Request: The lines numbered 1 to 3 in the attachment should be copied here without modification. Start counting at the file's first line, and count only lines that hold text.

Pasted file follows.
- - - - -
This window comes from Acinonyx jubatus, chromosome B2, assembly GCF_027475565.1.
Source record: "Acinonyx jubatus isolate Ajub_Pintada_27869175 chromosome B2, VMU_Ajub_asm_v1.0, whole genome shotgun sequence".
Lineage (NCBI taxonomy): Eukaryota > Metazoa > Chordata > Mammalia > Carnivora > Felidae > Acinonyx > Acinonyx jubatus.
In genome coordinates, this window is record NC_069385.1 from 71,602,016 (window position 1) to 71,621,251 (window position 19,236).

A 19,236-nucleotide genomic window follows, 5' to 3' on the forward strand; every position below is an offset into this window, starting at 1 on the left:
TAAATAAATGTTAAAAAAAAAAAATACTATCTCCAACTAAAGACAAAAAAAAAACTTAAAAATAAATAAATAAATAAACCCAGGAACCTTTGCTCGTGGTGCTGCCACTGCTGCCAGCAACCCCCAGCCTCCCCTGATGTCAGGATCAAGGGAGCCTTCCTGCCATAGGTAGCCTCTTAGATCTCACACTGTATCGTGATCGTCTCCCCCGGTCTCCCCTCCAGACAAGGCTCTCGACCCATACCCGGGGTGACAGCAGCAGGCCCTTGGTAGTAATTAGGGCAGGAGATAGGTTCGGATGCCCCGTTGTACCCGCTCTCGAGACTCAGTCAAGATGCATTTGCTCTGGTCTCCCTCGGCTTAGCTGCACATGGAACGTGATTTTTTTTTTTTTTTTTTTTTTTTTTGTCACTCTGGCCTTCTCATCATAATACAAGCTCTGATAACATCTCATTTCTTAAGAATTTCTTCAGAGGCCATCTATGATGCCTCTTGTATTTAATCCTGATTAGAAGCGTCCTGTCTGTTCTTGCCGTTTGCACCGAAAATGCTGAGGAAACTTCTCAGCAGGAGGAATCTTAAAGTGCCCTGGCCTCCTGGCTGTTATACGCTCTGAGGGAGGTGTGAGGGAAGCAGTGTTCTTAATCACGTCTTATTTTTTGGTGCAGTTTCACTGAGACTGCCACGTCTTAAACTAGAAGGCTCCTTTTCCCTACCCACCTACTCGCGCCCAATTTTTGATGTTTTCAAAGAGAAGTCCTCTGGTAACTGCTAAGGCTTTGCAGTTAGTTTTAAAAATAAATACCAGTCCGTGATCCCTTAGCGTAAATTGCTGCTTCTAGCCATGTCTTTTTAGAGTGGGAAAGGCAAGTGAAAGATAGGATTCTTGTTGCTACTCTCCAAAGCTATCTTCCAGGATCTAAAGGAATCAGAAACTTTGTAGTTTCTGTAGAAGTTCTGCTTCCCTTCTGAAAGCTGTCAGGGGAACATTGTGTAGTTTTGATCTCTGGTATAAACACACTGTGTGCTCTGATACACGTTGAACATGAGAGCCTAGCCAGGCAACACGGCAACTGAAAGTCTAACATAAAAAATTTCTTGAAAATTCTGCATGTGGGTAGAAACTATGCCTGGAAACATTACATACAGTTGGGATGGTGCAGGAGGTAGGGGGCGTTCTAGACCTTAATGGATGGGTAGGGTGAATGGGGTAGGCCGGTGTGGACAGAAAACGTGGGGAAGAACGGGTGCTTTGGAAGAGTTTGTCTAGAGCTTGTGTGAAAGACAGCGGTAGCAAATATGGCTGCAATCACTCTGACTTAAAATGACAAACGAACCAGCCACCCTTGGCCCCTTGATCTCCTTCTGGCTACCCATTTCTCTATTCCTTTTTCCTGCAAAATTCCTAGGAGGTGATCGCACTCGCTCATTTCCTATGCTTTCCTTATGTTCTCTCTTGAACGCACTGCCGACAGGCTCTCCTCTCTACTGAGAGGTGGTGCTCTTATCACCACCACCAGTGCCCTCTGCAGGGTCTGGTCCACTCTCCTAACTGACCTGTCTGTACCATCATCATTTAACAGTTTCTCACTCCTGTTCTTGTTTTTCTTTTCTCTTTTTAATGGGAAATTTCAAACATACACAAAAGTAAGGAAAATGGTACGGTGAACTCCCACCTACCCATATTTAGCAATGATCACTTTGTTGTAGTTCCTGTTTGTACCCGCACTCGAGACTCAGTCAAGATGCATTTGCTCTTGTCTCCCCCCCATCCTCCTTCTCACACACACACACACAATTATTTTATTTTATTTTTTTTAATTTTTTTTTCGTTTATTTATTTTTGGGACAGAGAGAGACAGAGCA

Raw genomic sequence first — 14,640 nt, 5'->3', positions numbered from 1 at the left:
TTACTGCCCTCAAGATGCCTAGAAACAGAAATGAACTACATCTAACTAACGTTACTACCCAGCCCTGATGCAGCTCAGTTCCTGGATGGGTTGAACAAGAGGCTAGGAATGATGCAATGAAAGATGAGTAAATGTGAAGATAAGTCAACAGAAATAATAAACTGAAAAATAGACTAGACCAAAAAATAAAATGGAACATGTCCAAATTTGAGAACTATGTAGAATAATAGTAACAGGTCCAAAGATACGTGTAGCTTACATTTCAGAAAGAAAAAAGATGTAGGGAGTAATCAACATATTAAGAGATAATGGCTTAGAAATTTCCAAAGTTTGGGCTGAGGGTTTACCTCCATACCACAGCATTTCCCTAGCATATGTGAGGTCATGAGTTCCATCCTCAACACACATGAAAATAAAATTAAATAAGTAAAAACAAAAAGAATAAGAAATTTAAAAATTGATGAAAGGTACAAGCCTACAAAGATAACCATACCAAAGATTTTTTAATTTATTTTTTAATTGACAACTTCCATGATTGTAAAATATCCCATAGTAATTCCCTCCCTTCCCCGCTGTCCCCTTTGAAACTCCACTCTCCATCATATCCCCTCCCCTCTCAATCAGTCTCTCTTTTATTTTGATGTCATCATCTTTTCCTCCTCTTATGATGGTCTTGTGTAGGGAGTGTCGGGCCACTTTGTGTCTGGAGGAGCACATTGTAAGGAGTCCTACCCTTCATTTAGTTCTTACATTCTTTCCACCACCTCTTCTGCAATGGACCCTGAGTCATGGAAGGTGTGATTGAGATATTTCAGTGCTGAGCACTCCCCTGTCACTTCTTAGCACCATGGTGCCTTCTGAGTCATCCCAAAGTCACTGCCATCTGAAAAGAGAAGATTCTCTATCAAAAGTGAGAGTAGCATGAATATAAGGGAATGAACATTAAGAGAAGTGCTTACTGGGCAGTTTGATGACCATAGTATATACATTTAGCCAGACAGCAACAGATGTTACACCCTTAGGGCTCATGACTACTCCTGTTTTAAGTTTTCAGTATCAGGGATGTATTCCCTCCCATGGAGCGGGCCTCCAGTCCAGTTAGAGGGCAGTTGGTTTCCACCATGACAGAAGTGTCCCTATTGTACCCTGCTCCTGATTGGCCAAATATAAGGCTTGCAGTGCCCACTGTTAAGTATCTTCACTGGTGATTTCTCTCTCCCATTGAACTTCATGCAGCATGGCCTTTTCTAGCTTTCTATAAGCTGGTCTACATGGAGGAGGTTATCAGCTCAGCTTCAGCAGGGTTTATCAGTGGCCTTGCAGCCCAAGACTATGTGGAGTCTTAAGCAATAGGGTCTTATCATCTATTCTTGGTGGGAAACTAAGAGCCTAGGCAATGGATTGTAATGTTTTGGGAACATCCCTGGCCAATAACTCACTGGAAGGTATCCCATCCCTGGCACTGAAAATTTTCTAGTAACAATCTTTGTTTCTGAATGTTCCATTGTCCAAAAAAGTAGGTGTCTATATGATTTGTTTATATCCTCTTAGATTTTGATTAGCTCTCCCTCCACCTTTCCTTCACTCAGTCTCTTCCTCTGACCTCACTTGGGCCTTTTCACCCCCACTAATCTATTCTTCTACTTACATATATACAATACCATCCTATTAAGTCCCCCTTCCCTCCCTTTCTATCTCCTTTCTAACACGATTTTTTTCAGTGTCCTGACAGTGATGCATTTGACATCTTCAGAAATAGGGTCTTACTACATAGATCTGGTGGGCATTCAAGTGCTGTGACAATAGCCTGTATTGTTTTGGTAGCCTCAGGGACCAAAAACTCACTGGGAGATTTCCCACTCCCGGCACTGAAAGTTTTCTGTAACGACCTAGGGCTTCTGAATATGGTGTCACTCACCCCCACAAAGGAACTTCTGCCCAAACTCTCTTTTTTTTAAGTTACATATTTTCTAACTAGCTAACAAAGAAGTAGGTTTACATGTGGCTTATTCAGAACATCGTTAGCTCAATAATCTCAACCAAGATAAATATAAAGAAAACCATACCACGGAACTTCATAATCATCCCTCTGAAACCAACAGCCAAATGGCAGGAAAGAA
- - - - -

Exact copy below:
This window comes from Acinonyx jubatus, chromosome B2, assembly GCF_027475565.1.
Source record: "Acinonyx jubatus isolate Ajub_Pintada_27869175 chromosome B2, VMU_Ajub_asm_v1.0, whole genome shotgun sequence".
Lineage (NCBI taxonomy): Eukaryota > Metazoa > Chordata > Mammalia > Carnivora > Felidae > Acinonyx > Acinonyx jubatus.